The cinematic world has been bombarded with remakes. Whether it be action movies like Judge Dredd or comedies like 21 Jump Street, it seems Hollywood is eager to invest in movies with an already established audience. While there are remakes that have been praised by both critics and audiences, there are plenty of others that have fallen completely flat.
Some of the worst offenders have been remakes of foreign films, as Hollywood tends to adjust the movie in an attempt to appeal to American audiences. While some writers and directors have been successful in adapting their movies, like The Girl with the Dragon Tattoo and Three Men and a Baby, others have completely missed the mark. This ends up not only disappointing new viewers, but fans of the original movie as well.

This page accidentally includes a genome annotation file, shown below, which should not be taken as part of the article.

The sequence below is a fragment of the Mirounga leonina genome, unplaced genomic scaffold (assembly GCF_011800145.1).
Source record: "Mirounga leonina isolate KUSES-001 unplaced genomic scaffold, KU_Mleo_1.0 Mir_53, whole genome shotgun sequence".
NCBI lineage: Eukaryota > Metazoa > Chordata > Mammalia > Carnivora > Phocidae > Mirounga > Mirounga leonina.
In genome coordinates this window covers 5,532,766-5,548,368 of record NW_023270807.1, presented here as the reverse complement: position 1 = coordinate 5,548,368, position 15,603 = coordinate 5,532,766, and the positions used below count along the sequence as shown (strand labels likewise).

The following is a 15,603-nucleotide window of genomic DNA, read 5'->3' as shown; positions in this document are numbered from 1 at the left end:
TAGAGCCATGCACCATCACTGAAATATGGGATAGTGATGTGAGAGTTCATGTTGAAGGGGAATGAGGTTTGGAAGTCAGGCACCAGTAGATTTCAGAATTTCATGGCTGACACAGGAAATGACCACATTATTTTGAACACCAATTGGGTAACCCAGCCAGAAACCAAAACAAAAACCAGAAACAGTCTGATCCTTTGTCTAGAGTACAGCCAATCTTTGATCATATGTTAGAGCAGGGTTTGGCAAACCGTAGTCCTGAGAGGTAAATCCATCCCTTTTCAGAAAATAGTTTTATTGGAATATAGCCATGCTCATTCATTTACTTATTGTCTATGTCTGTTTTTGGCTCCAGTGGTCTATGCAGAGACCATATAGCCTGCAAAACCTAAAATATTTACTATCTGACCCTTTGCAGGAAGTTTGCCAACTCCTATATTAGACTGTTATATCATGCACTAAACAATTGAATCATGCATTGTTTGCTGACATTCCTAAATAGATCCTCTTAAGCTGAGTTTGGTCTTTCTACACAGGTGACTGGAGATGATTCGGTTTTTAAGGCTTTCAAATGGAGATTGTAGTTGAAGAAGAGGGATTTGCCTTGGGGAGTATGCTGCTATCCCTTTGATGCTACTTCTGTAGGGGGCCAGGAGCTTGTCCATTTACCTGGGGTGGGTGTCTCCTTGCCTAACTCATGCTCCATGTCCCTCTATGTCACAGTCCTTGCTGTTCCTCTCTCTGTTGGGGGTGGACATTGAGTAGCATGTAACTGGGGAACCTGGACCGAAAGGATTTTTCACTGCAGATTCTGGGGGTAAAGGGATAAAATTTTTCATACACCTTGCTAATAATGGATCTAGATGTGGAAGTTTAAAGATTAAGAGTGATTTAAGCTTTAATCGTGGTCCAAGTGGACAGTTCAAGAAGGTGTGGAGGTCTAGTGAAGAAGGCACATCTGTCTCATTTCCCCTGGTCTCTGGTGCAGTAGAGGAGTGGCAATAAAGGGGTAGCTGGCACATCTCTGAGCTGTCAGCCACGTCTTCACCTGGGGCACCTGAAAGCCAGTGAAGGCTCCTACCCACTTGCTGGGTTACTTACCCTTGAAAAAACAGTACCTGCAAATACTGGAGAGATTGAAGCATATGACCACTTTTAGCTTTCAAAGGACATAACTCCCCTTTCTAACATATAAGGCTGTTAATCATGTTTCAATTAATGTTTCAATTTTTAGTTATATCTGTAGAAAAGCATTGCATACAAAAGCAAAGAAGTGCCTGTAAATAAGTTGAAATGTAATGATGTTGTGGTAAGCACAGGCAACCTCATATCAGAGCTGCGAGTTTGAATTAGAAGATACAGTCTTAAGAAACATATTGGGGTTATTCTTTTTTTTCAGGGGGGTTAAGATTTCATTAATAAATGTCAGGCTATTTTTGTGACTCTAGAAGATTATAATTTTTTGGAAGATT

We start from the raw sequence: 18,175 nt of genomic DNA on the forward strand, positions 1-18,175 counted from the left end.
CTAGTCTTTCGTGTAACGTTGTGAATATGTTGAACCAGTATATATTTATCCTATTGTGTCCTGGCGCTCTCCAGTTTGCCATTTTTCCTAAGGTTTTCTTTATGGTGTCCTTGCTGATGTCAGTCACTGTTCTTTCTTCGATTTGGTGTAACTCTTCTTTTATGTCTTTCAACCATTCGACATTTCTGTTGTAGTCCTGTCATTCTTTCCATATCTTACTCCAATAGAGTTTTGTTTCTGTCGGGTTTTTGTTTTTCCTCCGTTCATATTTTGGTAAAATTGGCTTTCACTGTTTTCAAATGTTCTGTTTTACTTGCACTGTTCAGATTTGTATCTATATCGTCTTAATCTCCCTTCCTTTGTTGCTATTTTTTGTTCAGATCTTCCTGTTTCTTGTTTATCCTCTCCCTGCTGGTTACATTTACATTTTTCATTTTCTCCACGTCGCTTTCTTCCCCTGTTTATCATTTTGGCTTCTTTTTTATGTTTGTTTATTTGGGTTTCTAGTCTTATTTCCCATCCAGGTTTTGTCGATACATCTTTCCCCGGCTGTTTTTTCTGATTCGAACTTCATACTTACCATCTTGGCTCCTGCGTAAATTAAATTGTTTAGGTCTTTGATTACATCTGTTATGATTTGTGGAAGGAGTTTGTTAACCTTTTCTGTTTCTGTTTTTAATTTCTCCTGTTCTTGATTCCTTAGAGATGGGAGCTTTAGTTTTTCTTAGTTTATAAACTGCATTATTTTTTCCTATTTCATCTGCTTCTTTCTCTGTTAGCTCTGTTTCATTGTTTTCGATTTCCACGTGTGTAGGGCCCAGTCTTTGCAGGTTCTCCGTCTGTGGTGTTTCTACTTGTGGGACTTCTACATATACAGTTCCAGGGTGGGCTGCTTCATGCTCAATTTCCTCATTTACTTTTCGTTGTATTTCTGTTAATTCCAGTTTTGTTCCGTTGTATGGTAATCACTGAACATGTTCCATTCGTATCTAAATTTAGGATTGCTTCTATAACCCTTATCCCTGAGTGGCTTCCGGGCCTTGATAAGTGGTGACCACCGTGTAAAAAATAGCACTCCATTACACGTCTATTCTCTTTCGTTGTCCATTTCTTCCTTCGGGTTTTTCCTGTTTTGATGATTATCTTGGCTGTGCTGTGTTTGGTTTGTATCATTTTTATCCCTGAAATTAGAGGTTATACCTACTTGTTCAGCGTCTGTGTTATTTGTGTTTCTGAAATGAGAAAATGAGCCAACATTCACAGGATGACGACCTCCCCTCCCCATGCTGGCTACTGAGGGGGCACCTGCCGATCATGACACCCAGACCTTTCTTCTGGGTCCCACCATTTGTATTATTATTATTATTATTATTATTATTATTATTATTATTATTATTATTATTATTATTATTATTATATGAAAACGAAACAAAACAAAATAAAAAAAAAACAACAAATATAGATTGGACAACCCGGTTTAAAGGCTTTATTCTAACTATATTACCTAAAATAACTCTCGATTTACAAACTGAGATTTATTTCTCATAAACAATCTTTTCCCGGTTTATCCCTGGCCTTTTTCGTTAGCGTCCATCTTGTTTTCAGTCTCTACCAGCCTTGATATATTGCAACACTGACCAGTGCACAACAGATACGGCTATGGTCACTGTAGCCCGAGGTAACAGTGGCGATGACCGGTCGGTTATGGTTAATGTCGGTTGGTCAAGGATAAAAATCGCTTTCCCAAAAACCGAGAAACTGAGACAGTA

Perhaps the teams behind these remakes didn't truly grasp the source material or maybe they simply ignore what made the original movies so interesting in the first place. In some cases, the movies merely aren’t suited for an American remake. For whatever the reason, these movies can be simply unbearable and can even soil the reputation of the original in extreme cases.
Here are the 15 Worst Hollywood Remakes of Foreign Films.
14 Ghost in the Shell
Let’s start things off with the most recent remake you’ll see on this list. 2017’s Ghost in the Shell is an adaptation of the 1995 Japanese animated movie of the same name and takes elements from the Masamune Shirow manga.
The movie follows Scarlett Johansson as Major Mira Killian, a cybernetic human who tries to gain a better understanding of her life, after she survives a vicious cyberterrorist attack.